Earlier this year, the stock market fell to a 12-year low, losing 54 percent of its peak value and taking a vast chunk of ordinary Americans' wealth with it.
In the wake of such big losses, many investors are looking for someone to hold accountable. That has placed financial advisers under the microscope.
"From what I've seen from industry surveys and things like that, a very high percentage of people are re-evaluating their adviser," says David Loeper, chairman and CEO of Wealthcare Capital Management in Richmond, Va., and author of "Stop the Investing Rip-Off."
How do you determine whether your adviser has your best interests at heart? By asking questions and doing your homework, says Kristin Kaepplein, director of the Office of Investor Education and Advocacy at the Securities and Exchange Commission.
"Even when you are delegating management of your assets, that doesn't mean you don't have to do your due diligence, especially on an ongoing basis," Kaepplein says.
More Advice From Bankrate.com:
The following are five signs your adviser may be a dud -- and, by contrast, five qualities the best financial advisers share.
1. Losses that exceed standard benchmarks
One way to identify mismanagement is to compare your losses with those experienced by others with similar goals and time horizons, Loeper says.
For example, Loeper recommends that workers planning to retire within the next eight years keep a mix of 45 percent stocks and 55 percent bonds. Such a portfolio would have resulted in a mere 12 percent loss last year, he says.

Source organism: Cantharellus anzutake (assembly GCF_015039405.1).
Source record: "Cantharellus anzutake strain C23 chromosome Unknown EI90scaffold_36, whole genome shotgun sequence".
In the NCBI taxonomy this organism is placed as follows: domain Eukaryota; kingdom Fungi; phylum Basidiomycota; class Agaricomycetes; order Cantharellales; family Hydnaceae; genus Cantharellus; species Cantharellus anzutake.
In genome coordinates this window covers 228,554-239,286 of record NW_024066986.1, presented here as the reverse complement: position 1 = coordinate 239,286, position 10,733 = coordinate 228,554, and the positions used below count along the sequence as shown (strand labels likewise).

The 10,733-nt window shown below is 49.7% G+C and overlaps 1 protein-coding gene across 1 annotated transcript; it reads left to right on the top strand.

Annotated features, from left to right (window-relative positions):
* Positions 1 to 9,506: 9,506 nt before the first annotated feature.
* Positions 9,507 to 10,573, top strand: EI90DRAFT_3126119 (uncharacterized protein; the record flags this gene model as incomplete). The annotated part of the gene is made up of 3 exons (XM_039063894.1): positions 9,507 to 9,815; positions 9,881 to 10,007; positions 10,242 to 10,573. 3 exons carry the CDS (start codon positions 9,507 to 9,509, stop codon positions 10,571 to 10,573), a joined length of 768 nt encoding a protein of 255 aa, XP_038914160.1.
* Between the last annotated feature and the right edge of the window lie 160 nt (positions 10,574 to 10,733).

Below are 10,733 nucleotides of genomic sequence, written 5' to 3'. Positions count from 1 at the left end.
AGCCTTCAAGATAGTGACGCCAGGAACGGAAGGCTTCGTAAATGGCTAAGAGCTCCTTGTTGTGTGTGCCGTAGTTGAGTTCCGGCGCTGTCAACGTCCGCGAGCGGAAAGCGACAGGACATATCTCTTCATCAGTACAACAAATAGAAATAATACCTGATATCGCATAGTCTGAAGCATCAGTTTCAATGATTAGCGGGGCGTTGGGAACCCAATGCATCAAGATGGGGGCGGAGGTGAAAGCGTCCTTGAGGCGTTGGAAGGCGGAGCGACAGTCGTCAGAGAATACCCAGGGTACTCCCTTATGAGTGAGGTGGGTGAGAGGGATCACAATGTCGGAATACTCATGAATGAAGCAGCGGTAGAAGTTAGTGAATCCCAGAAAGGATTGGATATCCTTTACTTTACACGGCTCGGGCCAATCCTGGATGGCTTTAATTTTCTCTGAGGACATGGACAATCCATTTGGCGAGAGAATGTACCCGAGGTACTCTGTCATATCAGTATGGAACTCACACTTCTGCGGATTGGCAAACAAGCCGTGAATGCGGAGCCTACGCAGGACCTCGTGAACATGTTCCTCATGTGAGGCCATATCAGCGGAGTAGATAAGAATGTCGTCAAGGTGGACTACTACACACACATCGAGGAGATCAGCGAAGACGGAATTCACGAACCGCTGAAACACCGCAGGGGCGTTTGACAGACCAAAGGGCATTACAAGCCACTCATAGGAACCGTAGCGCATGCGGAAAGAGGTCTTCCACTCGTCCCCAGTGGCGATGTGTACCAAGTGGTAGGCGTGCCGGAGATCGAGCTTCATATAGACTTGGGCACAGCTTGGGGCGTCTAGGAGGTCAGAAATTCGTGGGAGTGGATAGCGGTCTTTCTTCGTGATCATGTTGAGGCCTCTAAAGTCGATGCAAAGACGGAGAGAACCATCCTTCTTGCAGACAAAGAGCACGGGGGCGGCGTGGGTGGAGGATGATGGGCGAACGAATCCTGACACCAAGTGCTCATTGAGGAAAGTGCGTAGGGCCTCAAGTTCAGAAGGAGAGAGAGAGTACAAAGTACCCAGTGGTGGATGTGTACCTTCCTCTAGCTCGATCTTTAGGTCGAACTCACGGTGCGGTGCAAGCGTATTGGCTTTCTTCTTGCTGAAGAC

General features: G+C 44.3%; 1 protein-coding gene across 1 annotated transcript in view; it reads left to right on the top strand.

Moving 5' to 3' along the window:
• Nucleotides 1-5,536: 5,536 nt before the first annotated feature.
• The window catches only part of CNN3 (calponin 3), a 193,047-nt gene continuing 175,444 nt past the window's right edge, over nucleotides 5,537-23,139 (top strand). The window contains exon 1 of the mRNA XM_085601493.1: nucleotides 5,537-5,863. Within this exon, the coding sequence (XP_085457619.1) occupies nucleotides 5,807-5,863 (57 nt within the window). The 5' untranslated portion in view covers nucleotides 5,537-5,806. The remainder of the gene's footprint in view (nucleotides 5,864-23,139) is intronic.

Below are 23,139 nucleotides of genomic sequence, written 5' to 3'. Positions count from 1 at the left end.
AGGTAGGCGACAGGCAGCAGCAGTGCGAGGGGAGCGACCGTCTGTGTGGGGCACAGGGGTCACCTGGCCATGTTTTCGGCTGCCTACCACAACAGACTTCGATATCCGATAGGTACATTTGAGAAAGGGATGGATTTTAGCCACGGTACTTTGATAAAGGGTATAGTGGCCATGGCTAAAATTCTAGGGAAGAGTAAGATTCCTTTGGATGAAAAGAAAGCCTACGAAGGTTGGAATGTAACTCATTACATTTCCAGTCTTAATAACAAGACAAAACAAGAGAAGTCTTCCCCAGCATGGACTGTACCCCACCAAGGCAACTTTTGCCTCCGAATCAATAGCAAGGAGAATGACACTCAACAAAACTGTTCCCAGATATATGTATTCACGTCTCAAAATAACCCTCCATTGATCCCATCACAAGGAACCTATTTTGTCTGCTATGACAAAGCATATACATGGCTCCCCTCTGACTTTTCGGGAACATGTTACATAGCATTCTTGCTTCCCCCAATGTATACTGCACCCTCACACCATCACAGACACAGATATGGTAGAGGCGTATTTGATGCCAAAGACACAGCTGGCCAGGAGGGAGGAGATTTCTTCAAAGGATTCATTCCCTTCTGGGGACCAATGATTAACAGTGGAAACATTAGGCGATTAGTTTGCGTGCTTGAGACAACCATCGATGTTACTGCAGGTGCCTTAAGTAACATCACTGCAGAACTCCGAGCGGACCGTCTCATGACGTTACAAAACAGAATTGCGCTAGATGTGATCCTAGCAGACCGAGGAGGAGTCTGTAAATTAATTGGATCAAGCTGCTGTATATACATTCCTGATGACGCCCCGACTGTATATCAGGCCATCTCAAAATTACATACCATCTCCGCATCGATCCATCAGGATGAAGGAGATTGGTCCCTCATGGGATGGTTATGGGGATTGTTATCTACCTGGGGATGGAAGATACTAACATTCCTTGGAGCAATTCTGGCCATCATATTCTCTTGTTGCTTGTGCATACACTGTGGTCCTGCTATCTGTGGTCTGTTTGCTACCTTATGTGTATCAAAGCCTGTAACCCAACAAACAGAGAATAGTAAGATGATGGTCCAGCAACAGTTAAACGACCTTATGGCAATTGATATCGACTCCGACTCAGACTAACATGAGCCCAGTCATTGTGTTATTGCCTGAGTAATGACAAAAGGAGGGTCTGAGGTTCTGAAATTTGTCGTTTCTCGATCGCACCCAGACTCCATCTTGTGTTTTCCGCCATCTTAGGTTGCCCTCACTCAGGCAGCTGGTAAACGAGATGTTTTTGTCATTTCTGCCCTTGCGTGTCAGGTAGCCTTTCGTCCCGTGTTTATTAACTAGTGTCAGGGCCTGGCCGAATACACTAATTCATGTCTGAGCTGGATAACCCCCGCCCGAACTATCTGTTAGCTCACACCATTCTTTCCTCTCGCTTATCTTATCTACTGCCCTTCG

"If you're within 10 years of retirement and you lost more than 12 percent, somebody was making needless gambles with your money, and that's a warning sign I would look for," he says.
2. Selling products instead of sound advice
A lot of advisers are just glorified salesmen paid by commissions based on the type of investments they sell, says Certified Financial Planner Steve Pomeranz, who also hosts the radio show "On the Money" on National Public Radio affiliate WXEL-FM in West Palm Beach, Fla.
If an adviser begins a conversation with a sales pitch for a specific product, it's time to look for somebody new.
"It's like you go and see your doctor, and he says, 'I think you're going to be good for chemo,'" Pomeranz says. "Well, wait a minute, doctor, you haven't even talked to me yet. You haven't done any tests. How do you know?"
Loeper agrees that many advisers who are paid on commission have a financial incentive to steer clients into inappropriate investments. Fortunately, the financial crisis has given people a "dose of reality" about how much they should trust advisers, he says.
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